Drone, or unmanned aerial vehicles (UAV) have made a huge splash in the news over the last year. Amazon has discussed using them for local delivery, one landed on the White House lawn, as well as, their war time use in the Middle East. The commercial uses for drones are seem almost endless as people imagine how they can be utilized. Hollywood has won approval to use them for filming movies, farmers believe they can be used to check on crops, as well as administer fertilizer and insecticides more efficiently and utility companies want to use them to check power lines. Insurance companies are planning to use drones in disaster response situations.

There are two groups sprinting to keep up with the potential commercial uses of drones, the Federal Aviation Administration (FAA) and commercial insurance companies. The FAA is scrambling to come up with a cohesive and implementable policy for drone use. They estimate 7,500 drones will be flying in the US within 5 years. When compared with the number of US commercial airlines, the combined fleet of all carriers consists of 4,728 planes, they have their work cut out.

The biggest issue facing the FAA is how to keep US airspace safe. In order to do so, they will determine the requirements for drone pilots (they may be required to have a pilot license), and operations guidelines for drones weighing less than 55 pounds. These guidelines will most likely address where they can be flown, altitude, and potentially their uses.

The other group seeking to keep up with the technology are commercial insurance companies. According to the Insurance Journal, the market for done insurance is predicted to take off in the next 5 years. While many insurance companies have yet to release drone insurance policies, a few have done so in the last few months as early adopters have sought insurance coverage now.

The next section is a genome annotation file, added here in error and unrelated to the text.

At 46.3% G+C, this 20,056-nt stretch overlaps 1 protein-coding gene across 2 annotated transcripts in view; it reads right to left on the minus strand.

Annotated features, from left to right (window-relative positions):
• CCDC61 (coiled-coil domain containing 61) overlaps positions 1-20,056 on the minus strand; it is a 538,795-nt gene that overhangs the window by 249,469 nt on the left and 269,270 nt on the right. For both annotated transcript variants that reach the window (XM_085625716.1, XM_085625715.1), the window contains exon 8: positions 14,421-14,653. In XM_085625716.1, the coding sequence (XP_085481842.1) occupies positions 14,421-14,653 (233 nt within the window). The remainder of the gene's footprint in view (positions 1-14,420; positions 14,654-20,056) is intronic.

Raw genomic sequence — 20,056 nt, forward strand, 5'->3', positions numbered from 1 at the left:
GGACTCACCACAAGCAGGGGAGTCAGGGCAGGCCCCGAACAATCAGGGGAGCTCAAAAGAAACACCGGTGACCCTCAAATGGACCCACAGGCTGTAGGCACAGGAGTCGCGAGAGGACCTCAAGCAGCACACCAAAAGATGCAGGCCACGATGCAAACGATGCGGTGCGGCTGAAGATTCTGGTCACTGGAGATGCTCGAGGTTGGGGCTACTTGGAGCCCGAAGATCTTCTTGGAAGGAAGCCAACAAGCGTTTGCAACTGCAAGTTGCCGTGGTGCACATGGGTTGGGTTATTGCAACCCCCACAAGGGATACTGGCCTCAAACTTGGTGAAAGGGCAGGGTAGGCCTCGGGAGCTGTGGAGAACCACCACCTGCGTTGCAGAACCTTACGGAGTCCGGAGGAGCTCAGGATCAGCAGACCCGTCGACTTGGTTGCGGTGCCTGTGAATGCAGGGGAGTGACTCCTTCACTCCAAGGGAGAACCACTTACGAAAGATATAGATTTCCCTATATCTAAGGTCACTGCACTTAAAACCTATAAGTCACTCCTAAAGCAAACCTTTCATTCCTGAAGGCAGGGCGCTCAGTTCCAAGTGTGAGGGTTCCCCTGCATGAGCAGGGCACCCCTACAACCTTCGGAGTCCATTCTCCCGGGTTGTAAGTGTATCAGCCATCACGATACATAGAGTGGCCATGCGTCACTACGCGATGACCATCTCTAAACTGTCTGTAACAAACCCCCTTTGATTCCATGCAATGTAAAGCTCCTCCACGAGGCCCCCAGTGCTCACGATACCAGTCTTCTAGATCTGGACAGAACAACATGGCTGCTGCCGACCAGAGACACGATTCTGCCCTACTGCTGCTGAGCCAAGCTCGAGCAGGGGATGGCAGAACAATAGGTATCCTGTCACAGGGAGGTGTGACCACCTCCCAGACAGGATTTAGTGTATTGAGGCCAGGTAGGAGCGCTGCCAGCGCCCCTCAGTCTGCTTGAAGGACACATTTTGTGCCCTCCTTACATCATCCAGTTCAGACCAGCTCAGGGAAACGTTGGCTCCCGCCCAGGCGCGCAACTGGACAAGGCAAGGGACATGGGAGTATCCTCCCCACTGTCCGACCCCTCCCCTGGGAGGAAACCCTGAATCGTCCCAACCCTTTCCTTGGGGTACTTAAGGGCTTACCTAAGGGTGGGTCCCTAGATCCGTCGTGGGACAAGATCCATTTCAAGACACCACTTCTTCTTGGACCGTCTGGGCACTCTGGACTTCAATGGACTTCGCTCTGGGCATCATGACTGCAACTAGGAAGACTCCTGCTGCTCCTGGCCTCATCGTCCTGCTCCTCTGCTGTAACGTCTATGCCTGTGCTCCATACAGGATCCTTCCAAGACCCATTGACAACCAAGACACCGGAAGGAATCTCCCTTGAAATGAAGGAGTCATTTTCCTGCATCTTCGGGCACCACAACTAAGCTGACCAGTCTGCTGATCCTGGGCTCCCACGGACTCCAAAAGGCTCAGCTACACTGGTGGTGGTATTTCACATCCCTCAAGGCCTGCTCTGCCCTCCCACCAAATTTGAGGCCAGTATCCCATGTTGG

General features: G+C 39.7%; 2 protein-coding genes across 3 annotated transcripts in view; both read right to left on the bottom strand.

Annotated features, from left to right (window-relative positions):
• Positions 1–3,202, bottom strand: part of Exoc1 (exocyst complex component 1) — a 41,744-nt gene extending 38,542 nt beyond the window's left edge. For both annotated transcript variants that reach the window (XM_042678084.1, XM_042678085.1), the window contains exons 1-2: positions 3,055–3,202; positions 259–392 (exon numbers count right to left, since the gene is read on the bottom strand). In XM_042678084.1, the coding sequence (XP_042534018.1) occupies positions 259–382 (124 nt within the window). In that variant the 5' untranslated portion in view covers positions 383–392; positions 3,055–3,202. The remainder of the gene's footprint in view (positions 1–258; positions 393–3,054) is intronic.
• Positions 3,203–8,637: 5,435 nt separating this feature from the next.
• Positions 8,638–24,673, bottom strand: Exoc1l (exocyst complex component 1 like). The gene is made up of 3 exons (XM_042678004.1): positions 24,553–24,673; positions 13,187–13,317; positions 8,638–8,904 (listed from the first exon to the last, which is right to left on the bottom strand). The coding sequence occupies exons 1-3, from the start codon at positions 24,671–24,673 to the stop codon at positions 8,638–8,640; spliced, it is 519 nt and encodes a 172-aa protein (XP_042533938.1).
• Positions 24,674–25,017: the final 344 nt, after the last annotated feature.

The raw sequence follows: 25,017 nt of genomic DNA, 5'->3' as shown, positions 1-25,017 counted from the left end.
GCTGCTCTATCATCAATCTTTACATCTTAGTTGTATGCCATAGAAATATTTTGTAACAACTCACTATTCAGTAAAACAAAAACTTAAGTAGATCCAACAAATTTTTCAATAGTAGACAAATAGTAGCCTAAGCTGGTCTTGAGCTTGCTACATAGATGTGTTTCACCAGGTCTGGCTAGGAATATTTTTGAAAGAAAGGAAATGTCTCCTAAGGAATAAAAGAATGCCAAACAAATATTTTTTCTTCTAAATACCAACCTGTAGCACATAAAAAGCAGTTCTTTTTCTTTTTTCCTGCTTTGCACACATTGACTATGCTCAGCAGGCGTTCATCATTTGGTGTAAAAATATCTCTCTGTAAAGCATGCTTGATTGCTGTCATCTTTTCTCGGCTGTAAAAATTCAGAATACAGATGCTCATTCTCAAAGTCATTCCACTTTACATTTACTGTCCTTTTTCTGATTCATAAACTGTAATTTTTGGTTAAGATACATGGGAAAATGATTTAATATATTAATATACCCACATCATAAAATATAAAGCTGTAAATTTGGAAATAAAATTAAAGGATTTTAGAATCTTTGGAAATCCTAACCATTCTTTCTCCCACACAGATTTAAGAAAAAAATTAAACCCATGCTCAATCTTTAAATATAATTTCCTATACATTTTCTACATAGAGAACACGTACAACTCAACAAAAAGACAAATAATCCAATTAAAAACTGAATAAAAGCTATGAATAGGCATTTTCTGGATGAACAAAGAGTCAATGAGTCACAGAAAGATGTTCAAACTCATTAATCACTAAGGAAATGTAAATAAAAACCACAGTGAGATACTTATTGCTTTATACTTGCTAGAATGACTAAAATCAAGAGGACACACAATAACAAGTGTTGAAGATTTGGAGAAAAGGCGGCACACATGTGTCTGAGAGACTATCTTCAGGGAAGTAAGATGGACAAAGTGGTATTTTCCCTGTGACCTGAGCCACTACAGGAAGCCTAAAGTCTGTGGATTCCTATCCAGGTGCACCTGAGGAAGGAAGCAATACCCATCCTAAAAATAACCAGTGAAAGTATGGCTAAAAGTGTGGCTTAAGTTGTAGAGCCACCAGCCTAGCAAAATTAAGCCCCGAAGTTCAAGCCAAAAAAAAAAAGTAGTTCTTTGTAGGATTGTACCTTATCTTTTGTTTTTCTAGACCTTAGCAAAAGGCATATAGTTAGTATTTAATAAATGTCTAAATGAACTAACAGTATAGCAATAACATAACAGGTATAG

After talking with underwriters in the companies who do offer this coverage, there are 2 items worth noting (keep in mind this is still a fluid environment that is subject to change in the coming months).

  • Drone and UAV insurance coverage is currently a separate policy
  • It is most likely not covered under a commercial general liability policy and I expect most general liability policies to eventually be updated to exclude coverage for drone operation

The information required to quote and write a drone insurance policy includes traditional information similar to a commercial vehicle policy such as make, model, serial number, specifications, and value of the UAV, as well as the support system equipment. Underwriters want a copy of the certificate or waiver to operate a drone from the FAA, and will want to know hours operated, annual hours of operation, speed, means of control, payloads carried, how close to the public it will be flown, pilot name and experience, and more. All of these items will be used to determine the cost of these policies.

To keep the cost of drone insurance affordable, companies should have clear, written usage guidelines, have implemented training and safety programs, use licensed pilots to fly them, and not rent or lease them to third parties. Do you anticipate using drones or UAVs commercially? Share how you anticipate using them along with any questions, comments, and concerns you may have with me on our Google +, Facebook, and LinkedIn pages. I’d love to hear from you!

Evie Wise
Evie Wise


Evie Wise
Evie Wise

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